Survivors of human trafficking in West Bengal have been severely impacted by the loss of livelihoods as a consequence of the pandemic as well as Cyclone Yaas, which hit the state in May 2021.

Debris of a damaged house in a village in East Midnapore district, West Bengal, in the aftermath of Cyclone YaasPTI
Voices Compensation Sunday, September 19, 2021 - 14:30

The COVID-19 pandemic has engulfed the whole world in illness, breakdown of mental health, numerous uncertainties, and many people have lost their sources of income over the last two years. In April 2021, a deadly second wave of COVID-19 struck India leading to more movement restrictions and widespread suffering among people. Survivors of human trafficking in West Bengal have been severely impacted by the loss of livelihoods as a consequence of the pandemic as well as Cyclone Yaas, which hit the state in May 2021 and caused severe damage to survivors and their families living in the state’s coastal regions. Survivors have talked about their struggles and have also written a letter to the West Bengal Chief Minister to draw her attention to this matter. At this juncture, an immediate disbursal of Victim Compensation funds by the state government is the need of the hour.

Survivors reported a monetary crisis during this time which did not allow them to tide over the damages caused. Some of these survivors have received victim compensation orders over a year ago, which guarantee money but are yet to receive the compensation amount in their bank accounts. Survivors shared that the impact of the COVID-19 lockdown from April 2021 have left them without a source of income for about 4 months now. The cyclone caused further damages in the form of destruction of fisheries, loss of cattle, flooding in houses. An estimated amount of Rs 1.5 lakh is required individually to fix these damages on an urgent basis.

Several survivors reported heavy damages to their houses and loss of cattle which was their only means of livelihood. These survivors belong to families consisting of at least 5-10 members and usually there is only one earning member (father, brother or themselves) in the family. The COVID-19 lockdown, which started in May, put a stop to their sources of income. Movement restrictions resulted in family members not being able to travel to work causing a further monetary crisis. Furthermore, towards the end of the month of May, Cyclone Yaas exacerbated the suffering of these families. Their homes were in knee-deep water, kitchens were damaged, walls were breaking down, and the strong winds swept away the flimsy roofs. Additionally, there was a widespread loss of cattle – goats, chickens and ducks, which was an important source of livelihood for them. Some families saw massive damages in fisheries with hundreds of fish dying in the storm while some families also had their small shops damaged.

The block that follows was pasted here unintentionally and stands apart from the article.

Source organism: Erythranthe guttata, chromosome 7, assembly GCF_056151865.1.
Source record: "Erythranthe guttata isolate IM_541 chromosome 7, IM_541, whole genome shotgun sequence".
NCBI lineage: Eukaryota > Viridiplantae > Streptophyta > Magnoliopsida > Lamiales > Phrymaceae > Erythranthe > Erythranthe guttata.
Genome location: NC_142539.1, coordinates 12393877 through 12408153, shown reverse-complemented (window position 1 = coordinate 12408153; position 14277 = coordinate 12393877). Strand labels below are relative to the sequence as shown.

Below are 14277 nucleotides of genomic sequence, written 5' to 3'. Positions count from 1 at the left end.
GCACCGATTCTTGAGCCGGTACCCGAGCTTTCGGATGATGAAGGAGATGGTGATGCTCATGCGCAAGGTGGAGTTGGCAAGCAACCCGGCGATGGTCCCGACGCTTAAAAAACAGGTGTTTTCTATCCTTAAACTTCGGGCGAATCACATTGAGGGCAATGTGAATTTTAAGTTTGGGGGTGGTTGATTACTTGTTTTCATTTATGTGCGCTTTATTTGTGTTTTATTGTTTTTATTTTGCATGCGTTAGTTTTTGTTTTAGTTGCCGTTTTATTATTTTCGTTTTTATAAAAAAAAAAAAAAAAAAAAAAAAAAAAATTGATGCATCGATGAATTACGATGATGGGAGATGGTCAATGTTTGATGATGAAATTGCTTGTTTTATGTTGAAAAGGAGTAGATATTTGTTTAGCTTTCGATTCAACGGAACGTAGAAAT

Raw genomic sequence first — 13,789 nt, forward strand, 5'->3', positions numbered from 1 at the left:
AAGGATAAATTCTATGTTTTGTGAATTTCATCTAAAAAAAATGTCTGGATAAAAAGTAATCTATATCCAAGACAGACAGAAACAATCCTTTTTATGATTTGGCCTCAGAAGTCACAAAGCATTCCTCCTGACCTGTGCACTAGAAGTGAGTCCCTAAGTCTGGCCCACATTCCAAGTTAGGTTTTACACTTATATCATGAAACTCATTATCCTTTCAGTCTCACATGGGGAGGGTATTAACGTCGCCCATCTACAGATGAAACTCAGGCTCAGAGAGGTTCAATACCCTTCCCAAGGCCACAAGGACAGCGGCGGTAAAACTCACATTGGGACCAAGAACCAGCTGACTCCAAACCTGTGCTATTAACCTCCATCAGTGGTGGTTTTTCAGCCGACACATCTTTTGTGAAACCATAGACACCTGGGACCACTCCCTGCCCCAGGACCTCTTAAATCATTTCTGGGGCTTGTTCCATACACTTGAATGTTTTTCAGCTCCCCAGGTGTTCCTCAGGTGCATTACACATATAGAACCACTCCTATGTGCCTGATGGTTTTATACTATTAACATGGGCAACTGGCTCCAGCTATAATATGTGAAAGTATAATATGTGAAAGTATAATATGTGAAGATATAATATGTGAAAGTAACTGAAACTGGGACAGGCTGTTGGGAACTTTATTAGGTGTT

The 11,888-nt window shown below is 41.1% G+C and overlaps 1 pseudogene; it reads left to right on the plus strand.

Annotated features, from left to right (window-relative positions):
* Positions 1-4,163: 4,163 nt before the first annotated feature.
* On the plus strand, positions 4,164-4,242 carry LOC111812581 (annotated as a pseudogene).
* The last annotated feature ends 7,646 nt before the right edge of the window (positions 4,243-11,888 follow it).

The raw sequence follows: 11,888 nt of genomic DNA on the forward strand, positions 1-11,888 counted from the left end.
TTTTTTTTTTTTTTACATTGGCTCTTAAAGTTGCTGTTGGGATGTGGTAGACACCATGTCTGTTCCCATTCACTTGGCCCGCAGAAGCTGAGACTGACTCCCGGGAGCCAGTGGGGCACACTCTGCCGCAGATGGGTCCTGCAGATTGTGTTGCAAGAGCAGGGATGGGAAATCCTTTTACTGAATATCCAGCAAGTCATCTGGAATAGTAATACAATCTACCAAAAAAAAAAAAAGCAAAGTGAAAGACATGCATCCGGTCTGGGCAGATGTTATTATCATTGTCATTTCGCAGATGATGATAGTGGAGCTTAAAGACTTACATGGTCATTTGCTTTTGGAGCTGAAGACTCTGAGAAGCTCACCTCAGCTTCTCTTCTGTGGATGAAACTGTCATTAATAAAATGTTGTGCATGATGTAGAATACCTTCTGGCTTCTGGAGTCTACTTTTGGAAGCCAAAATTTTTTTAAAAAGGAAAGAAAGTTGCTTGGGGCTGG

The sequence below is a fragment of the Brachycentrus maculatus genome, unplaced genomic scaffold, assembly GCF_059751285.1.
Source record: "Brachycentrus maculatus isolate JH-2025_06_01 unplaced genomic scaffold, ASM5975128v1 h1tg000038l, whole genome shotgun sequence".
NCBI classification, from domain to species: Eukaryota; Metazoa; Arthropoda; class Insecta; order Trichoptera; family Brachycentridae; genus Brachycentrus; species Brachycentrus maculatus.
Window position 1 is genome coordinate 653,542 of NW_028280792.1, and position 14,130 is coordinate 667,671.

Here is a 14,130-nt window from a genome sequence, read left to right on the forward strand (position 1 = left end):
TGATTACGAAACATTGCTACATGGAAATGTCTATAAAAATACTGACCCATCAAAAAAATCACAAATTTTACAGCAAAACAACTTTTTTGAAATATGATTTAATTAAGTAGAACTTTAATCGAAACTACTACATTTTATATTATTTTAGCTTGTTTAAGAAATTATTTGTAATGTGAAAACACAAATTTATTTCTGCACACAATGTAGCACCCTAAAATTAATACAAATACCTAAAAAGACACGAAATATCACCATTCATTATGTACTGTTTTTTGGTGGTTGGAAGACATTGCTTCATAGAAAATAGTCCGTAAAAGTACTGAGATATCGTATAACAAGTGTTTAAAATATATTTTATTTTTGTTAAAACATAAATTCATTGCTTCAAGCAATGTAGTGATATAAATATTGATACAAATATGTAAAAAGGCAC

As a consequence of the financial crisis caused by the lockdown, the damages to the homes and livestock of survivors’ families could not be fixed or repaired. They presently do not have enough money to even eat one square meal a day, let alone repair homes and buy cattle. They shared that an estimated amount of Rs 1-2 lakh individually will be required to repair damages in their respective homes.

Nineteen-year-old Salma, who is a survivor of human trafficking, shared, “Our house has broken down and my father’s shop was also damaged. The fish in the pond have all disappeared. I had three goats that died and ducks drowned in the water. But since there is presently no income, we cannot repair these damages. In the monsoon, the condition of our damaged homes is worse. An amount of Rs 1.5 lakh will help us repair our houses and buy cattle.”

To put things into context, under Section 357A of the Code of Criminal Procedure (CrPC), states are mandated to frame their victim compensation schemes and take responsibility to compensate victims of certain forms of crime, including human trafficking, rape, acid burn and sexual exploitation.

It is important to note that these survivors have applied for victim compensation and their VC orders granting them Rs 3-6 lakh have been passed in 2019, 2020 and early 2021. However, the amount has not yet been transferred to their bank accounts. Survivors unanimously stated that they require the VC amount in their banks urgently as it will be greatly useful for them to tide over the sufferings caused by the cyclone and the COVID-19 lockdown.

Lawyers working with survivors have escalated this matter in the form of sending letters to the Finance Department of West Bengal, the State Legal Services Authority and the District Legal Services Authority. It is the need of the hour for the Finance Department of the state to take this urgent requirement into account and ensure speedy VC disbursal to the survivors who are facing severe economic hardships for months at a stretch.

“It will be very useful to receive the VC amount now as it will help us repair damages to our homes, buy cattle, food and medicines that we urgently need,” the survivors said in a joint letter to the Chief Minister of West Bengal.

Madhurima Sanyal is a development professional and a feminist researcher based in India currently associated with Sanjog.

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